The Social Contagion
Edmund Bertram understood that we don’t look in great cities for our best morality. He appreciated the idea that the public eye is the great enforcer of private virtue. To paraphrase, and probably bastardize, everybody’s favorite morally sentimental Scotsman, we want not so much to be loved but, rather, to be seen to be lovely. In the countryside or small town the public eye is opened wide, assuming a panopticonical vision capable of constraining the individual’s behavior within socially acceptable boundaries. Amid the many of the metropolis, however, that vision is dimmed. Prince Andrei Bolkonsky, ever since he emerged from his country estate at Bogucharovo to join Petersburg society, has sensed this. He has not quite felt at home. By the end of today’s chapter it is clear to him that the city life isn’t really for him.
The breaking point for Prince Andrei is Speranksy’s party at the Tauride Gardens. Andrei has a horrible time there. He just can’t bring himself to partake in the revelry. He finds the guests, despite their constant joking and laughter, to be mirthless and tiresome. Their supercilious and backbiting ridicule of their social inferiors grates on his ears. Andrei is further turned off by their sycophantic nastiness. He notes the abrupt change in the guest’s behavior once Speransky retreats into a private room to read some urgent correspondence. In the immortal words of Mr. Holden Caulfield, these people are phonies.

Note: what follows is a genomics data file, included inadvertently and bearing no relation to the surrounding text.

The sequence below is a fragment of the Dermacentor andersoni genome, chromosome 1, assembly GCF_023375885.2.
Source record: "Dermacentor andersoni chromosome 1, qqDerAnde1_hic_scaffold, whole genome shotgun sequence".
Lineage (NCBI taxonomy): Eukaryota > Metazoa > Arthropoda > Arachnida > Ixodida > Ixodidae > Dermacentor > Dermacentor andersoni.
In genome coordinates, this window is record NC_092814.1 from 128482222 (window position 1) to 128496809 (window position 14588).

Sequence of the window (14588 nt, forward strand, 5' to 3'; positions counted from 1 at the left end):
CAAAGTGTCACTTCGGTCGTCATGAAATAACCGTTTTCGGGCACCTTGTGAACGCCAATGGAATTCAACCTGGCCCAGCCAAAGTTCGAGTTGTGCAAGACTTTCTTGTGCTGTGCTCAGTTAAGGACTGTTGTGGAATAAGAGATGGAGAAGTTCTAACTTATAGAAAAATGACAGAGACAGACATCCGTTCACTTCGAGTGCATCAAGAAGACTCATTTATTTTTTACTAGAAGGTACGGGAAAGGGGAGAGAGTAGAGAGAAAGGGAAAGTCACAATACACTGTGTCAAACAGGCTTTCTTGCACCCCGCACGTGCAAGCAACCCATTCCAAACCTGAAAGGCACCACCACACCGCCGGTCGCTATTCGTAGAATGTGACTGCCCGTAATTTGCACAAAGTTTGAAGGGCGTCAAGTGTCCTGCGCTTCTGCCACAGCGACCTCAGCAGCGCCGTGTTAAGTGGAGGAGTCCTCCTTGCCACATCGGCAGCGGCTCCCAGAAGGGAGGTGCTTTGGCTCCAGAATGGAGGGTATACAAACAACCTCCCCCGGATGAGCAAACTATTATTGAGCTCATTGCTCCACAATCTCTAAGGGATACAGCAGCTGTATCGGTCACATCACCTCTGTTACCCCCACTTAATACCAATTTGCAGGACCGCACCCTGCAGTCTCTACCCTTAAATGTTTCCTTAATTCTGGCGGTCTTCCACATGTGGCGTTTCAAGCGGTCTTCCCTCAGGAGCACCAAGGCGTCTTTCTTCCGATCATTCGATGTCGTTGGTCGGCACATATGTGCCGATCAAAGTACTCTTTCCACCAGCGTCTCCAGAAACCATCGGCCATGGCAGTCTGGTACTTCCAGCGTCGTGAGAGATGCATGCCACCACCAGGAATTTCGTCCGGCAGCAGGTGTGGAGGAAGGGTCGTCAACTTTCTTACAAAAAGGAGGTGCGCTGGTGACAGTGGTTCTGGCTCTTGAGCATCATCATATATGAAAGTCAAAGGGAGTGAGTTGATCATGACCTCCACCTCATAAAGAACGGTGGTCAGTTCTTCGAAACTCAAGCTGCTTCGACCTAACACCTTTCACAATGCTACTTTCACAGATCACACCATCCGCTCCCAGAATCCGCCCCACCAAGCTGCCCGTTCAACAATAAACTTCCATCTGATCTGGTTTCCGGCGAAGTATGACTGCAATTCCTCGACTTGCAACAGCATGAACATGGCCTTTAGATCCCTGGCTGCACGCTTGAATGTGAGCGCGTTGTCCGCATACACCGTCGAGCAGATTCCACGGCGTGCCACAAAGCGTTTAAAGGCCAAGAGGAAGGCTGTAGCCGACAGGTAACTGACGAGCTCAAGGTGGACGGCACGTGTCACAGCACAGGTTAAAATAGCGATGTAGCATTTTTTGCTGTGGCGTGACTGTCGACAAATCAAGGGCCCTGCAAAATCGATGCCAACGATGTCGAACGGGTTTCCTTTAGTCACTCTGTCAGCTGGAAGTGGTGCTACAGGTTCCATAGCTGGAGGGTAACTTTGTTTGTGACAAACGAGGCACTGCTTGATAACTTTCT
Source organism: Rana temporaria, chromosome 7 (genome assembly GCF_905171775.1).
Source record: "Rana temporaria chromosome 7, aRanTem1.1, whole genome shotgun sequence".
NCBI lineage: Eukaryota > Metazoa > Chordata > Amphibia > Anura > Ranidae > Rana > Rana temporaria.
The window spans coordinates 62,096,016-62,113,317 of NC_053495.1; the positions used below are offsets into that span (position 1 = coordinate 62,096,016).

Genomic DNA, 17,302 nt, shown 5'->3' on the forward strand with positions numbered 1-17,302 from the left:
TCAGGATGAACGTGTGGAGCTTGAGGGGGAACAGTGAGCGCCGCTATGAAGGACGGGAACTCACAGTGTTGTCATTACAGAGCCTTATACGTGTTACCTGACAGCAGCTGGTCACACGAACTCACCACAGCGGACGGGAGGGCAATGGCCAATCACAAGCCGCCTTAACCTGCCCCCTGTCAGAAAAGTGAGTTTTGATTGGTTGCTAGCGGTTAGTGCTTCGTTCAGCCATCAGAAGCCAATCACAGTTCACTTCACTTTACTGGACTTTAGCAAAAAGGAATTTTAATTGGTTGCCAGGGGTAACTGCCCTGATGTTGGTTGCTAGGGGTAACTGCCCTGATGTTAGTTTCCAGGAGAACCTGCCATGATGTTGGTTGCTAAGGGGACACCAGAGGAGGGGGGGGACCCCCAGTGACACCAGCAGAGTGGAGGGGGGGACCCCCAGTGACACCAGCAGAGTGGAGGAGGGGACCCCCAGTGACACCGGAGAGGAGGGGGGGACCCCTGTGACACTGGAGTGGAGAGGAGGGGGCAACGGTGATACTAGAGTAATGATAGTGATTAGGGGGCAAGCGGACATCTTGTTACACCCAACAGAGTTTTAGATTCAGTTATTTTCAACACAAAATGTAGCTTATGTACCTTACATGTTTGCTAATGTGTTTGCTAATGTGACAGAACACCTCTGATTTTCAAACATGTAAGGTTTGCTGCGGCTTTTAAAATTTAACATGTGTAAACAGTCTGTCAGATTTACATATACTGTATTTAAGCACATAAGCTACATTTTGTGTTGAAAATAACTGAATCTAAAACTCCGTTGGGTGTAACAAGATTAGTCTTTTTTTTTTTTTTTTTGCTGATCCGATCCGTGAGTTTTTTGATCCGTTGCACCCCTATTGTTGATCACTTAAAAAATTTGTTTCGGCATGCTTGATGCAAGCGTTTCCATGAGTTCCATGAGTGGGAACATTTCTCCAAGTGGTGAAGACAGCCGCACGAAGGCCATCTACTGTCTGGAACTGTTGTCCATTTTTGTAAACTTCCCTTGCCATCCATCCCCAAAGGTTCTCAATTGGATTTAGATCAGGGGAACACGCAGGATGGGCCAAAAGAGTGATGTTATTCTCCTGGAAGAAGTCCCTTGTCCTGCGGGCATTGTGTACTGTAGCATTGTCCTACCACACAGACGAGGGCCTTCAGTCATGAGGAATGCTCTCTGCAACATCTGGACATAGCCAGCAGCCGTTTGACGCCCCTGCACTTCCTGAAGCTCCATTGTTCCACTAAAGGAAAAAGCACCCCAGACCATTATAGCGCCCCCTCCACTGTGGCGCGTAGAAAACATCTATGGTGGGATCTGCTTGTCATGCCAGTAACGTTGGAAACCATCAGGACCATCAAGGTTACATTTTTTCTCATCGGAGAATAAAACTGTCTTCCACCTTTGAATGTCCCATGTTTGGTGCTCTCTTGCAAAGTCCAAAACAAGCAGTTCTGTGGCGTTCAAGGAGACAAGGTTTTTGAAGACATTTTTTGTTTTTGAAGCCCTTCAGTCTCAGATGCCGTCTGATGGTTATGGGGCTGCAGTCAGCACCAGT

Later that night back at home Prince Andrei reflects on his life in Petersburg. He notes that despite hours and hours of work he really hasn’t accomplished much. The Court has passed over his proposal for reform “simply because another, a very poor one, had already been submitted to the Emperor.” He compares this to all he managed to accomplish at his country estate when he was separated from the scheming crowds and conniving machinations of the city.
(TRIGGER WARNING: This essay is about to go full undergrad. If cheap, derivative insight offends you please skip over the remainder of this essay.)
Prince Andrei is probably right in his recognition of the ills of city life. But he’s almost certainly wrong in wanting to withdrawal from it all. He should adopt a Nietzschean joyful participation in the sufferings of the world rather than a Schopenhauerian resignation from it all. Here, then, Prince Andrei should be a bit more like social Natasha. The trick is for Andrei to embrace his social nature while avoiding the corruption of society. The best way to do that, as counselled by Pierre’s masonic brothers, is to cultivate friendships in society with other virtuous people rather than the type he mixed with today at Speranksy’s.
We adopt our habits from those with whom we associate, and as certain diseases of the body spread to others from contact, so the mind transmits its faults to those near-by.
Seneca, On Anger III